The net result was a lighter fourth quarter from a free cash flow perspective, but slightly better than we had expected and rounds out a very strong year in terms of cash performance despite the headwinds I discussed. I should also point out that free cash flow per share has grown at a 20% compound annual growth rate from 2019 through 2022.

Phebe N. Novakovic
Chairman and Chief Executive Officer at General Dynamics

Thanks, Jason. Now let me review the quarter in the context of the business segments, paying modest attention to the quarter-over-quarter sequential and annual comparisons that are rather straightforward and set out in the press release.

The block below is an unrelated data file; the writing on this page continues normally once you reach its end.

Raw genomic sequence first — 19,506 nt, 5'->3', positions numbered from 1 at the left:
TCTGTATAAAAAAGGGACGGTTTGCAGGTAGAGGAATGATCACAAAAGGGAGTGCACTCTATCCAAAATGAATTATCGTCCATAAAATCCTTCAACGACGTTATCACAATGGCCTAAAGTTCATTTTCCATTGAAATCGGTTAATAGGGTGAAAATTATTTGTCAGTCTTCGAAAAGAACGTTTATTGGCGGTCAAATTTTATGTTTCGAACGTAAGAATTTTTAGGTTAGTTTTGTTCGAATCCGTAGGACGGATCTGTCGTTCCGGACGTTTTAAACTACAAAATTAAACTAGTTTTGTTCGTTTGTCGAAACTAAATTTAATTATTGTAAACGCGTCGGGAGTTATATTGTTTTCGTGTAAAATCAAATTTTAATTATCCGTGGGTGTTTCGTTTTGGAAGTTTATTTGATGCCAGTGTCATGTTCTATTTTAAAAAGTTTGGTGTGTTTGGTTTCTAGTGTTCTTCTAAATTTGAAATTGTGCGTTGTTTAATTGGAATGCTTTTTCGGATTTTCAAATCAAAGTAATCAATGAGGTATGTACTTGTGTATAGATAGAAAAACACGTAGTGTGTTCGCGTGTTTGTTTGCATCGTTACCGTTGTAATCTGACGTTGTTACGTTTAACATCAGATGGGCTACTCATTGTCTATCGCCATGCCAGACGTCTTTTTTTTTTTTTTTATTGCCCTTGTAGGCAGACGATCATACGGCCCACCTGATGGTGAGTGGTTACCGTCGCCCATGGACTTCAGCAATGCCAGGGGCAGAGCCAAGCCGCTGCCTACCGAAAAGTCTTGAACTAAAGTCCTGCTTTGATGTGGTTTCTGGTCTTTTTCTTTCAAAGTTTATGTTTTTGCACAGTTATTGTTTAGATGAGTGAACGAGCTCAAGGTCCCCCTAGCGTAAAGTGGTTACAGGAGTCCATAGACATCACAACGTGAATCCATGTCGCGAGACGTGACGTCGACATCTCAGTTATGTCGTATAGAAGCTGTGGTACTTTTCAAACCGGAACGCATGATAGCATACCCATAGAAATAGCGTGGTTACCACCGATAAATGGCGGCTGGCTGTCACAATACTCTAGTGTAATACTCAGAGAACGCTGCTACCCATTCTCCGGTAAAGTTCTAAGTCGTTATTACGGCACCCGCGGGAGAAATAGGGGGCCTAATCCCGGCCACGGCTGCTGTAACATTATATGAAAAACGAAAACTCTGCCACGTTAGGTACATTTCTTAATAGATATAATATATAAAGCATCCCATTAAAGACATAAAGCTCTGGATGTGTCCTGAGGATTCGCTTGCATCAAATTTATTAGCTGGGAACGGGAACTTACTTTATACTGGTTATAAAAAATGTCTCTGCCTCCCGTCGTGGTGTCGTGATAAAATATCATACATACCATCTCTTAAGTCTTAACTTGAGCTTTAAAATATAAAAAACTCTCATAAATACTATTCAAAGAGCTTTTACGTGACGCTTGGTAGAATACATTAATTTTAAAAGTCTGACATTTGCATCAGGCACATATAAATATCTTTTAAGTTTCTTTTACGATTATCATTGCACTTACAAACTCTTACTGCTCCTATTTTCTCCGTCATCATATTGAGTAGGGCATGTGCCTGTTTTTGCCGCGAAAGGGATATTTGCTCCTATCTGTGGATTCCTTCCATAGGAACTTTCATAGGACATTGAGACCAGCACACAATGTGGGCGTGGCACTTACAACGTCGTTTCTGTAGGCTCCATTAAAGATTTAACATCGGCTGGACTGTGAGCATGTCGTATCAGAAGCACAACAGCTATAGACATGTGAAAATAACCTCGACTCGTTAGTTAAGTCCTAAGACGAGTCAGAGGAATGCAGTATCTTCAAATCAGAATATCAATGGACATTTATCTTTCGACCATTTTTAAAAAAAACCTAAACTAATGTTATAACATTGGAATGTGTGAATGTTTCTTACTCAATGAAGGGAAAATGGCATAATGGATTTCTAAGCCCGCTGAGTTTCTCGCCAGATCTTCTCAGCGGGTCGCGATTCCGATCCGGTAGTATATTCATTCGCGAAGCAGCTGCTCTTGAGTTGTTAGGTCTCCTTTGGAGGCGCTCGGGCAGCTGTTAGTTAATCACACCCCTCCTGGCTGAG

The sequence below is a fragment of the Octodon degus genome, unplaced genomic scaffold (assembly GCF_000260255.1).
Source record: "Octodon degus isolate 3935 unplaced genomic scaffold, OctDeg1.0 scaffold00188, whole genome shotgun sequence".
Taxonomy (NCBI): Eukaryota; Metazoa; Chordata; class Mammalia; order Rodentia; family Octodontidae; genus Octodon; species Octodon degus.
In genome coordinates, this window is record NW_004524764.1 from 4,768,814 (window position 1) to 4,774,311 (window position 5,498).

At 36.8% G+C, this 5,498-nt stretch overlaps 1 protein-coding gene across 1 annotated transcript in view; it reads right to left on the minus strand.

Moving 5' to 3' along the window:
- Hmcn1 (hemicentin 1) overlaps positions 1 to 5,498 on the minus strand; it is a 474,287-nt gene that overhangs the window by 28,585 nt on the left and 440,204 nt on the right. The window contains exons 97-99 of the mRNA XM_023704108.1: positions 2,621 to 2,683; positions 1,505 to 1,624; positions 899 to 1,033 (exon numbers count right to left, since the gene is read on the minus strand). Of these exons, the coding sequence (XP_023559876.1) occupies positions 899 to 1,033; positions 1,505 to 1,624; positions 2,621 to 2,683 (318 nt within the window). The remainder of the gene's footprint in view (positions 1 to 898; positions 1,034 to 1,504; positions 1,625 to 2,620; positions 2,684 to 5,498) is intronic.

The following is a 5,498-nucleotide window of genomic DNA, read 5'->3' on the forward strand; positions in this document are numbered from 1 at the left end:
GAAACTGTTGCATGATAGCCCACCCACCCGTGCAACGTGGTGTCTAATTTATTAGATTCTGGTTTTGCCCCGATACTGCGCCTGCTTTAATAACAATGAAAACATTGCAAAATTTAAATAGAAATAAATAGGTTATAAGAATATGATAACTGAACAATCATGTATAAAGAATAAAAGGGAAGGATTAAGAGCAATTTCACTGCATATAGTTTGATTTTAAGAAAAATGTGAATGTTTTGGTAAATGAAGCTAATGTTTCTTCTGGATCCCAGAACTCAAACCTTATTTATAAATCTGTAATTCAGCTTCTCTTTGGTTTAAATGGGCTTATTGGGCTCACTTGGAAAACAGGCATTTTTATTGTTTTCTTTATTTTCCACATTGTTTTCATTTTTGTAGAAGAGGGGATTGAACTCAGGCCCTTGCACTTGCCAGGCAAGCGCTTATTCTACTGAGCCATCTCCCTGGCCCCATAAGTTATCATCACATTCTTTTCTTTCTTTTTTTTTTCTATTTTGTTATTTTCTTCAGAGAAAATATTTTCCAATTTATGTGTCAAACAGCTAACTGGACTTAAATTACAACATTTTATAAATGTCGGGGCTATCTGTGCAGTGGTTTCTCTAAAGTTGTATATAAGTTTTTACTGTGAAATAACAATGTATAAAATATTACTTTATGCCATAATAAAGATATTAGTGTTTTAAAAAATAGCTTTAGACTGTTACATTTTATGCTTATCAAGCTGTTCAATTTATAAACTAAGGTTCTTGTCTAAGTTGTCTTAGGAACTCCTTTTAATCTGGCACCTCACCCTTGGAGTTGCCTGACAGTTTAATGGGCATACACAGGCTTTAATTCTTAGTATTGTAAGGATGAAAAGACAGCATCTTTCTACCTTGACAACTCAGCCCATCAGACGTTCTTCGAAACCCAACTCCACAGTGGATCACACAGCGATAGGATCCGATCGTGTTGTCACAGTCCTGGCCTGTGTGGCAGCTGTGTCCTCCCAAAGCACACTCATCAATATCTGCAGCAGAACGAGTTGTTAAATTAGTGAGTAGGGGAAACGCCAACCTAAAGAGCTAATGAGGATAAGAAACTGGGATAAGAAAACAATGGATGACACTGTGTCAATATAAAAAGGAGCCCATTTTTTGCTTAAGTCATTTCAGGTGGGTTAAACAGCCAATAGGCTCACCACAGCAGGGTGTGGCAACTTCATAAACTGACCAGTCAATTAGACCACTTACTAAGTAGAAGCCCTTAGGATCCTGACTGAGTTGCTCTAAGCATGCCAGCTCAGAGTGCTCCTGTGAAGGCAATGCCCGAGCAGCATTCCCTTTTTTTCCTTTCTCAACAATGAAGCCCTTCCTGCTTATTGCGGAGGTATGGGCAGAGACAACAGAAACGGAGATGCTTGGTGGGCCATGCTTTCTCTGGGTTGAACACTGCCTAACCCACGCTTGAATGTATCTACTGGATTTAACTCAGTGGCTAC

First, Aerospace. The story in Aerospace is sound in the sequential and Year-over-Year improvement, as well as the continuing strong demand for Gulfstream Aircraft, along with the overall strength of Gulfstream service business and the continuing improvement at Jet Aviation. In the quarter, Aerospace had revenue of $2.5 billion and earnings of $337 million. This represents a 4.4% increase in revenue and an 8% increase in earnings on a sequential basis. For the full year, revenue of $8.57 billion is up $432 million from the prior year, even though we delivered only one more aircraft than we did in 2021. The increase in both revenue and earnings was driven by higher service revenue at both Gulfstream and Jet Aviation. Earnings were also helped by somewhat higher margins on delivered aircraft.